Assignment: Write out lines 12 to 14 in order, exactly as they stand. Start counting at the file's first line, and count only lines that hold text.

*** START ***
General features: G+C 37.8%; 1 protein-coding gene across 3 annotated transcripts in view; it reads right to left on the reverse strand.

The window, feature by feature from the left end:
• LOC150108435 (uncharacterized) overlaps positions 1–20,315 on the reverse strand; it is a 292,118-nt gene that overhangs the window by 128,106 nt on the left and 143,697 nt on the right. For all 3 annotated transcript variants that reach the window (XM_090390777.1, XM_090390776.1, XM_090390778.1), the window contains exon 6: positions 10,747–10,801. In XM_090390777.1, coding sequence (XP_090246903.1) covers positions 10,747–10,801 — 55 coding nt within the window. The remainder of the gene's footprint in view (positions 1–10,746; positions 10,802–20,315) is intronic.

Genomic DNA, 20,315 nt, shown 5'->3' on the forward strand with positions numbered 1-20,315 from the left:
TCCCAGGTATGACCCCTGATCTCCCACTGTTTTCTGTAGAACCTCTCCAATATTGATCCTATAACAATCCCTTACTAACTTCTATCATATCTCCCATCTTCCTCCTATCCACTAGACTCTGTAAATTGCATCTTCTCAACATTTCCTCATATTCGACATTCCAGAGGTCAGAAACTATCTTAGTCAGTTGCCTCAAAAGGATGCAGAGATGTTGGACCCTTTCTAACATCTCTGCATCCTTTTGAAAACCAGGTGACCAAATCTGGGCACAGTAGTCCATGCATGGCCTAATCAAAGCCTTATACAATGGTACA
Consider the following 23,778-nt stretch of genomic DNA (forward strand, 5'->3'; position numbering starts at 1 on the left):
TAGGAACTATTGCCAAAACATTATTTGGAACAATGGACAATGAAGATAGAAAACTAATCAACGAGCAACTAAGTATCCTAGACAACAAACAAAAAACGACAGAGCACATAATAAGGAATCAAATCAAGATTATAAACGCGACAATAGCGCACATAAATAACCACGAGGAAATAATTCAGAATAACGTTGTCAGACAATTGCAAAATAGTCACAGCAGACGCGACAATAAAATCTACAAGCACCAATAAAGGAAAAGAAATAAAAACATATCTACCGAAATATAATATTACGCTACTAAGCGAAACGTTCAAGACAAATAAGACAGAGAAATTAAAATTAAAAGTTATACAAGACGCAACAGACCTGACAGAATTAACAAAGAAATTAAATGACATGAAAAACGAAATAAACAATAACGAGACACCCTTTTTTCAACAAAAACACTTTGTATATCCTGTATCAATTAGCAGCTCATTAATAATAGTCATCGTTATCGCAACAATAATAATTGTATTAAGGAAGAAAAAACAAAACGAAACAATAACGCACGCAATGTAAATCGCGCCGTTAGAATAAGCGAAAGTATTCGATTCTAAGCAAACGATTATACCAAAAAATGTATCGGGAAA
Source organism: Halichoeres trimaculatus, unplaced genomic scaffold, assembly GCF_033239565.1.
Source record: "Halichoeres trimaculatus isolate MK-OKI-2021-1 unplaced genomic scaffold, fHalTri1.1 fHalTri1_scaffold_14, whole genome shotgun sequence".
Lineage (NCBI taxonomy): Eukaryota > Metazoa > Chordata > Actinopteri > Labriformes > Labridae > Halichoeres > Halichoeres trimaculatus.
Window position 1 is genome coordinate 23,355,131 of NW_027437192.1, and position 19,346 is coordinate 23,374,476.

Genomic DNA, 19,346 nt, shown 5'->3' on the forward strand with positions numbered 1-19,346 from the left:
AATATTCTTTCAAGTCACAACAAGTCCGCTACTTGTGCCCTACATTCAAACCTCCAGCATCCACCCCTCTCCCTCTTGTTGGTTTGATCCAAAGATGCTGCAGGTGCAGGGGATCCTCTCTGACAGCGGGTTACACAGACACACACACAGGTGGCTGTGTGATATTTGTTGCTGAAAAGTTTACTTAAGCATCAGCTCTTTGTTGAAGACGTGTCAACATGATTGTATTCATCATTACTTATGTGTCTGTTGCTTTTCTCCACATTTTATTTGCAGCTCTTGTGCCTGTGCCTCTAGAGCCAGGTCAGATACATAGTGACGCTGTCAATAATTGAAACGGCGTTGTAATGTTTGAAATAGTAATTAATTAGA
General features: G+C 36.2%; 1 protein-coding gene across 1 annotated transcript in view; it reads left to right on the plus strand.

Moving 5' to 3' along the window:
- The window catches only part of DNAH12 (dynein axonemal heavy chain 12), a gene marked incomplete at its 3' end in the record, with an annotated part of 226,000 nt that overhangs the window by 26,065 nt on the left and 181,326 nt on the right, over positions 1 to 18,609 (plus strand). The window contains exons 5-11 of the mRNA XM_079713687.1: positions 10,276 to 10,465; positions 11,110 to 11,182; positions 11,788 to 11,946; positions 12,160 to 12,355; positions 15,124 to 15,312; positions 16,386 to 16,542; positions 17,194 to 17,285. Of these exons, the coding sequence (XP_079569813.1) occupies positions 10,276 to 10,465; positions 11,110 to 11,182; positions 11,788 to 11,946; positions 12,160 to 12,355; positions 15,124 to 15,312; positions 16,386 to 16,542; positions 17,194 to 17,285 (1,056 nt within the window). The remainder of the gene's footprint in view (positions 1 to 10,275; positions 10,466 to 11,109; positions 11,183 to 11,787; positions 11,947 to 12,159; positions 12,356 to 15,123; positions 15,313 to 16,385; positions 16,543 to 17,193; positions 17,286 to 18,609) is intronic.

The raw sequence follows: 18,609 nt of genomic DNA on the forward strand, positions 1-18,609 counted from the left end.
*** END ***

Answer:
Genomic DNA, 19,346 nt, shown 5'->3' on the forward strand with positions numbered 1-19,346 from the left:
AATATTCTTTCAAGTCACAACAAGTCCGCTACTTGTGCCCTACATTCAAACCTCCAGCATCCACCCCTCTCCCTCTTGTTGGTTTGATCCAAAGATGCTGCAGGTGCAGGGGATCCTCTCTGACAGCGGGTTACACAGACACACACACAGGTGGCTGTGTGATATTTGTTGCTGAAAAGTTTACTTAAGCATCAGCTCTTTGTTGAAGACGTGTCAACATGATTGTATTCATCATTACTTATGTGTCTGTTGCTTTTCTCCACATTTTATTTGCAGCTCTTGTGCCTGTGCCTCTAGAGCCAGGTCAGATACATAGTGACGCTGTCAATAATTGAAACGGCGTTGTAATGTTTGAAATAGTAATTAATTAGA
General features: G+C 36.2%; 1 protein-coding gene across 1 annotated transcript in view; it reads left to right on the plus strand.